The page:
Who Gets the Little Red Corvette? We’ll Never Know. The Importance of Having a Will.

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Prince was not the first famous person to die without a Will.  Others who died intestate include:  Abraham Lincoln, Ulysses S. Grant, Howard Hughes, Martin Luther King, Jr., Sonny Bono and Pablo Picasso.  Dying intestate is usually a huge financial mistake.

In Prince’s case, as in similar cases of intestacy, dying without a Will causes several problems.  First, there is confusion among the family as no one knows what his true wishes were.  Confusion often leads to litigation.  Second, the costs are often greater because the steps to administer the estate are more involved.  For example, an administrator usually needs to pay for and post a bond (based on the value of the estate), whereas an executor named under a Will generally does not.  Third, Prince’s assets will pass under the rules of “intestacy” (in this case the law of Minnesota), which often is not the distribution (to family or charity) that the decedent would have wanted.  This can be especially problematic for single people or those in second marriage situations.  Fourth, if minor children are involved, a court proceeding will be necessary to name guardians for them.  And, without a Will, the decedent makes no provision for taxes and expenses, which can result in large tax liabilities or other unintended consequences.

All of these outcomes are easily avoidable.  In Prince’s case, the estate appears to consist largely of real estate and intellectual property rights (ie, his catalog of published and unpublished music).  From the tax planner’s perspective, this means it is largely illiquid, which is problematic.  The federal estate tax, imposed at a rate of 40%, is due nine months from the date of death.  Although it may take months to determine whether Prince actually had an estate plan, at the moment it appears the artist took few, if any, steps to plan for liquidity to pay taxes or to reduce his estate tax exposure.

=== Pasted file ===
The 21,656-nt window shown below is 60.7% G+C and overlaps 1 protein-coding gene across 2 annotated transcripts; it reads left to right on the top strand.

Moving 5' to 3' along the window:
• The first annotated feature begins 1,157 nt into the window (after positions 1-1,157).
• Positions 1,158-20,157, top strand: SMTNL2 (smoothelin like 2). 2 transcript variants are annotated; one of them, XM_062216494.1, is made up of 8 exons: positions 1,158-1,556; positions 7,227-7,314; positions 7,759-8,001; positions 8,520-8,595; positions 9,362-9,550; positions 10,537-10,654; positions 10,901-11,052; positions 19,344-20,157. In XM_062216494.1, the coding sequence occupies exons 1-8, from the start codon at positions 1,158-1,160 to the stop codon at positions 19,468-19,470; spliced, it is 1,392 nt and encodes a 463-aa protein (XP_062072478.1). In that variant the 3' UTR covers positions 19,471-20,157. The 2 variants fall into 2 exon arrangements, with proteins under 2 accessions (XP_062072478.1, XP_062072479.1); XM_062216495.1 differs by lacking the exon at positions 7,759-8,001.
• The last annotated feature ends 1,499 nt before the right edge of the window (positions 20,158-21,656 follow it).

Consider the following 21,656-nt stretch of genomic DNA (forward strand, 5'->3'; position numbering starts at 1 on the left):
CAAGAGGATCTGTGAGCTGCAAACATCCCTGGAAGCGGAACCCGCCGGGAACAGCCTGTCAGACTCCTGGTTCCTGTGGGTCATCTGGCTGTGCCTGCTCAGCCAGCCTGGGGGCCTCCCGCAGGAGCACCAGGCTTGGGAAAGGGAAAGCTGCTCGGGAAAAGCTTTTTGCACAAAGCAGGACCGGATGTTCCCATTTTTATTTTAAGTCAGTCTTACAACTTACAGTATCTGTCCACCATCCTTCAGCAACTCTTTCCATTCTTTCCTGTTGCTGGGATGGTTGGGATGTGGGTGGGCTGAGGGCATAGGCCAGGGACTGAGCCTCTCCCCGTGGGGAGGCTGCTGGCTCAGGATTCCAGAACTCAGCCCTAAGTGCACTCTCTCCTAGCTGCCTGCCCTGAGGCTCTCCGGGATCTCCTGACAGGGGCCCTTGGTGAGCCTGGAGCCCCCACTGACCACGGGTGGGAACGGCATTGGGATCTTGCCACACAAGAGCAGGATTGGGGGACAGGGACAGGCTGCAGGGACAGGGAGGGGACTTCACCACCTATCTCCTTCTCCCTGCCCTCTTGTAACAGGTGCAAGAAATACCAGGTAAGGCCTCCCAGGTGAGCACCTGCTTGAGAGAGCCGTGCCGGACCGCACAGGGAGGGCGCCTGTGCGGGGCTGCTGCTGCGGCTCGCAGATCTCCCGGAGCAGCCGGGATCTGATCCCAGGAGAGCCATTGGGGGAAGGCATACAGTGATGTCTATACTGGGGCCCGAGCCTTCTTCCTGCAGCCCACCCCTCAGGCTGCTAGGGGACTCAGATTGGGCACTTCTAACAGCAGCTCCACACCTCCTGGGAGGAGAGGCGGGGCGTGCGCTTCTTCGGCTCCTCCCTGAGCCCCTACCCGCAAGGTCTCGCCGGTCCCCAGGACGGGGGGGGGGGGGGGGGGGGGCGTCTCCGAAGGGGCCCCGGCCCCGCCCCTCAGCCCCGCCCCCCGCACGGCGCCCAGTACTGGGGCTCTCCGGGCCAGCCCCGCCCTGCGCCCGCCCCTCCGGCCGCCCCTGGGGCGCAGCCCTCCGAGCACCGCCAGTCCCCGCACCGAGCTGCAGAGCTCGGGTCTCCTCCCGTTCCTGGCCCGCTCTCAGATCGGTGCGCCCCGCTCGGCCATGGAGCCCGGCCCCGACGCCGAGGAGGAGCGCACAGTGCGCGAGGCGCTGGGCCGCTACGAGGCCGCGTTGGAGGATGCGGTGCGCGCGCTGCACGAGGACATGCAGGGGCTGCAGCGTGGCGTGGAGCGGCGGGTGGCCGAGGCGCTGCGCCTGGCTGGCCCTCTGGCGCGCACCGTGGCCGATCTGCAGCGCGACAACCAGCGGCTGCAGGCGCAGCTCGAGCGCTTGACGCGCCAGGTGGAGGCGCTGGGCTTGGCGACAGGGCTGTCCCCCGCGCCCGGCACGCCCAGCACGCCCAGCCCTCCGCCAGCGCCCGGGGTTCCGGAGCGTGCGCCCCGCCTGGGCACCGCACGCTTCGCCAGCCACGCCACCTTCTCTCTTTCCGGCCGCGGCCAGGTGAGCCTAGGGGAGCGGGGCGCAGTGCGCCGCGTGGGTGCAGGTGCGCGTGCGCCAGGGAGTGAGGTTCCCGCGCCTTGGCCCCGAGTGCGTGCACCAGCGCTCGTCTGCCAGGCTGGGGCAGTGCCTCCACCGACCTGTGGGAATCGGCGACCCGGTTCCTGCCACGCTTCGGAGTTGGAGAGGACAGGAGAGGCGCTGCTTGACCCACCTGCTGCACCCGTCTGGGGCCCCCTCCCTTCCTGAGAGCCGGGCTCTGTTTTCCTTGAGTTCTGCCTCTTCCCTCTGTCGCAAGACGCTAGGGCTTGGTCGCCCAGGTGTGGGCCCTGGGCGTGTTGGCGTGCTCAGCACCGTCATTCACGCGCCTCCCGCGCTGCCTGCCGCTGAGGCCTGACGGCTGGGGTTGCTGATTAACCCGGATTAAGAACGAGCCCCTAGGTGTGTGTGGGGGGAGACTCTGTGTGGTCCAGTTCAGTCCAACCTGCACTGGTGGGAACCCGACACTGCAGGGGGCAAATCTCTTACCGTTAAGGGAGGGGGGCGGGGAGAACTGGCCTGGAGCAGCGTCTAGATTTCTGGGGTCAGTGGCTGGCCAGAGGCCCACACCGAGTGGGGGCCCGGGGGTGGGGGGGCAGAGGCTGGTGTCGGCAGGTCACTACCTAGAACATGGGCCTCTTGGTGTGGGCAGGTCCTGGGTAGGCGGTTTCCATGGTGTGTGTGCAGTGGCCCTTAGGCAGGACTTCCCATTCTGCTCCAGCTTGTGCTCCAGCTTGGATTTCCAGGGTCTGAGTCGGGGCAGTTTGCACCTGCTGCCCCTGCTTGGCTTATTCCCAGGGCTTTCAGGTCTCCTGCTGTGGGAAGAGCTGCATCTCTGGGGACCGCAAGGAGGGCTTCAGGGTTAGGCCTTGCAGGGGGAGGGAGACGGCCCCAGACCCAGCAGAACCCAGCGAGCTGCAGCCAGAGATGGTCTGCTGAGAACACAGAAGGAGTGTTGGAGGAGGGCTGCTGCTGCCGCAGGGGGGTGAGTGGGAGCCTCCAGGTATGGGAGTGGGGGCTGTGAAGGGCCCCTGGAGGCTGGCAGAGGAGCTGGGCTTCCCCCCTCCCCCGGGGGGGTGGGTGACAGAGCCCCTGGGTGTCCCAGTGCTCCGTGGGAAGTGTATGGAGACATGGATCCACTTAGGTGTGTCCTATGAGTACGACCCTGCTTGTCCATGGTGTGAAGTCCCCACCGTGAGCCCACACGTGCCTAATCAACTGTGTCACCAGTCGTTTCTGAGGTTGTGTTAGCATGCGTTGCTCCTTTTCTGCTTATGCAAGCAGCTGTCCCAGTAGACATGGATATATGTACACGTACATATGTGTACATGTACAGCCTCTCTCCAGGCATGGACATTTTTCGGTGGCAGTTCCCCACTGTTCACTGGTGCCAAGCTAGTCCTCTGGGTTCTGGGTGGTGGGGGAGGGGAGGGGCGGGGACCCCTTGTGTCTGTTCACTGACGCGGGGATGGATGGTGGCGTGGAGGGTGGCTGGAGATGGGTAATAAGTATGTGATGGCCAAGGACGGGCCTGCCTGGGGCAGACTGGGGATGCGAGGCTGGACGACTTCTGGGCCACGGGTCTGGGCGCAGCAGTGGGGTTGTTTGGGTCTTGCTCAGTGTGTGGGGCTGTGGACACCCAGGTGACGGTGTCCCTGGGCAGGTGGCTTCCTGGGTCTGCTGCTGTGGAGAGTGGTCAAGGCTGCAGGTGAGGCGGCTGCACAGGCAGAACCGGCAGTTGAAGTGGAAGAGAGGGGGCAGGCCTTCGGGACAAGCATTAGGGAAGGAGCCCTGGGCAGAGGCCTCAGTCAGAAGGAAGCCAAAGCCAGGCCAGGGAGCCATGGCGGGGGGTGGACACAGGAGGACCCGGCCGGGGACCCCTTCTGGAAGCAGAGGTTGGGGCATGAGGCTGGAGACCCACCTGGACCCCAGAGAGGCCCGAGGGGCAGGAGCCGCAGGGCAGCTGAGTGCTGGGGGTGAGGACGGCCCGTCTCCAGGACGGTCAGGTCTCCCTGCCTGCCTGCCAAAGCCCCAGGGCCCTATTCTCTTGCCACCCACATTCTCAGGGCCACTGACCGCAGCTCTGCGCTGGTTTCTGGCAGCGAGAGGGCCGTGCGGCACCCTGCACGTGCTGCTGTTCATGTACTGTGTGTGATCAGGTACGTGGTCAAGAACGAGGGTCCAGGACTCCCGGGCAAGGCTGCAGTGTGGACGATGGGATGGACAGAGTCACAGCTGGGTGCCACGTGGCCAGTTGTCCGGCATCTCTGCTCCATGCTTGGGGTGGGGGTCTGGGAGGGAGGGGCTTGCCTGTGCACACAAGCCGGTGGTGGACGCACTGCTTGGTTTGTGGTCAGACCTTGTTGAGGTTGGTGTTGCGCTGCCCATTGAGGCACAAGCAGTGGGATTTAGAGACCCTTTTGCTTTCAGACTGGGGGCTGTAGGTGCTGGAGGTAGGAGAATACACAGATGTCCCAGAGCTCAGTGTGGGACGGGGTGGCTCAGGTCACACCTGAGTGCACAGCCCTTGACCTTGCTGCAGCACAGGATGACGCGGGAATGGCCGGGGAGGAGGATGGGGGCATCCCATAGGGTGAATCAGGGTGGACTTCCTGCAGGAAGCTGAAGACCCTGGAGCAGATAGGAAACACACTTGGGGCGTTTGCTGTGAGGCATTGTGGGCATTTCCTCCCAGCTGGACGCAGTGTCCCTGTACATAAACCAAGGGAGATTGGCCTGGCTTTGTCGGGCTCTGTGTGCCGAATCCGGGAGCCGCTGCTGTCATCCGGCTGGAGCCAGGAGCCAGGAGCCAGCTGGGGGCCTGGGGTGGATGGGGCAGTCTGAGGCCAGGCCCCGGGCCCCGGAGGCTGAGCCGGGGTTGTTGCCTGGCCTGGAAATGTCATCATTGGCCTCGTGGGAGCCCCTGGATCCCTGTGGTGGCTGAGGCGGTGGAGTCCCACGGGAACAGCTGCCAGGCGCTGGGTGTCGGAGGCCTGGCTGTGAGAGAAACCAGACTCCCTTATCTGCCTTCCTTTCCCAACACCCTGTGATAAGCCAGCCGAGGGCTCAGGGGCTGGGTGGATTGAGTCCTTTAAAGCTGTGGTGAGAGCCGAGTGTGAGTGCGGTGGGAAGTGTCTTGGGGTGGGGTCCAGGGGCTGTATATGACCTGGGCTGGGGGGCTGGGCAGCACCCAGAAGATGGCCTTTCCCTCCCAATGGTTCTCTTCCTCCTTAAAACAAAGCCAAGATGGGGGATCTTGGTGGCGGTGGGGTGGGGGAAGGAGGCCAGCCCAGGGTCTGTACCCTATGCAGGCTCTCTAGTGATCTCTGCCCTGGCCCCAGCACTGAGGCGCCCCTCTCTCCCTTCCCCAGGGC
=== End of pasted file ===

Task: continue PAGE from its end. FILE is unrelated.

Outdated Wills also present problems.  Fiduciary choices (executor, guardian, trustee) often change over time.  In addition, our choices as to who should inherit our property also may change over time.  We all know a story about someone who unexpectedly (or undeservedly) inherited under a Will, or someone who was unintentionally left out.

In a notable case in our office, we represented the estate of a deceased estate planning attorney who did not update his own Will for over 40 years.  The document led to significant litigation due to outdated tax planning and unanticipated tax allocations, among other problems.

Most of us, therefore, should have up-to-date Wills.  The Will governs the disposition of your assets and ensures that these assets pass to your family and loved ones in the manner you desire.  A Will usually includes tax planning, that is, setting up a structure that minimizes federal and state estate taxes.  You appoint an executor, the person who is responsible for carrying out your wishes.  You may also appoint guardians for minor children, and trustees for any trusts created under the Will.

Basic estate planning documents also include a power of attorney and health care directive – documents to plan for incapacity by naming an agent to make decisions on your behalf if you are unable.  Estate planning documents should be reviewed by an attorney every three to five years or following a significant life event.

Proper estate planning is a gift to your family.  It accomplishes your objectives, avoids confusion, saves money, minimizes taxes, and gives you the peace of mind of knowing that your affairs are in order.

As the law continues to evolve on these matters, please note that this article is current as of date and time of publication and may not reflect subsequent developments. The content and interpretation of the issues addressed herein is subject to change. Cole Schotz P.C. disclaims any and all liability with respect to actions taken or not taken based on any or all of the contents of this publication to the fullest extent permitted by law. This is for general informational purposes and does not constitute legal advice or create an attorney-client relationship. Do not act or refrain from acting upon the information contained in this publication without obtaining legal, financial and tax advice. For further information, please do not hesitate to reach out to your firm contact or to any of the attorneys listed in this publication.

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